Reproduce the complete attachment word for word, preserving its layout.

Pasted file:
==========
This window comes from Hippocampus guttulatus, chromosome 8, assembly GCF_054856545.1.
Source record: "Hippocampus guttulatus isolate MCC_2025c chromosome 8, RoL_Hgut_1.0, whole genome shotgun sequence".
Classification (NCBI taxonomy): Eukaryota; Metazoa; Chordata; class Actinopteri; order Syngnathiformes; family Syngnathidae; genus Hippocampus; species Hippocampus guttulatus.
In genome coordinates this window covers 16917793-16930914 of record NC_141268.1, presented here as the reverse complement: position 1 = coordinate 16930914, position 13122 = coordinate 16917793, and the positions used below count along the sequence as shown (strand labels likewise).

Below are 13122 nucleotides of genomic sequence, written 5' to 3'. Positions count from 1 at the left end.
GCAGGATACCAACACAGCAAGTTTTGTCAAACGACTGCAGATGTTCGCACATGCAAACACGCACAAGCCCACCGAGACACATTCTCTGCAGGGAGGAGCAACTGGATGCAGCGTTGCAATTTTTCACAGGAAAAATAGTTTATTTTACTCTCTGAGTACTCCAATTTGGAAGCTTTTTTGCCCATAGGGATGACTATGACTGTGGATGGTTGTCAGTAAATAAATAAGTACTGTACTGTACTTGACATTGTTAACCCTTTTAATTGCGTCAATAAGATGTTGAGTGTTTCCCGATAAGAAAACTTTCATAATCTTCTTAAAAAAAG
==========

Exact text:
This window comes from Hippocampus guttulatus, chromosome 8, assembly GCF_054856545.1.
Source record: "Hippocampus guttulatus isolate MCC_2025c chromosome 8, RoL_Hgut_1.0, whole genome shotgun sequence".
Classification (NCBI taxonomy): Eukaryota; Metazoa; Chordata; class Actinopteri; order Syngnathiformes; family Syngnathidae; genus Hippocampus; species Hippocampus guttulatus.
In genome coordinates this window covers 16917793-16930914 of record NC_141268.1, presented here as the reverse complement: position 1 = coordinate 16930914, position 13122 = coordinate 16917793, and the positions used below count along the sequence as shown (strand labels likewise).

Below are 13122 nucleotides of genomic sequence, written 5' to 3'. Positions count from 1 at the left end.
GCAGGATACCAACACAGCAAGTTTTGTCAAACGACTGCAGATGTTCGCACATGCAAACACGCACAAGCCCACCGAGACACATTCTCTGCAGGGAGGAGCAACTGGATGCAGCGTTGCAATTTTTCACAGGAAAAATAGTTTATTTTACTCTCTGAGTACTCCAATTTGGAAGCTTTTTTGCCCATAGGGATGACTATGACTGTGGATGGTTGTCAGTAAATAAATAAGTACTGTACTGTACTTGACATTGTTAACCCTTTTAATTGCGTCAATAAGATGTTGAGTGTTTCCCGATAAGAAAACTTTCATAATCTTCTTAAAAAAAG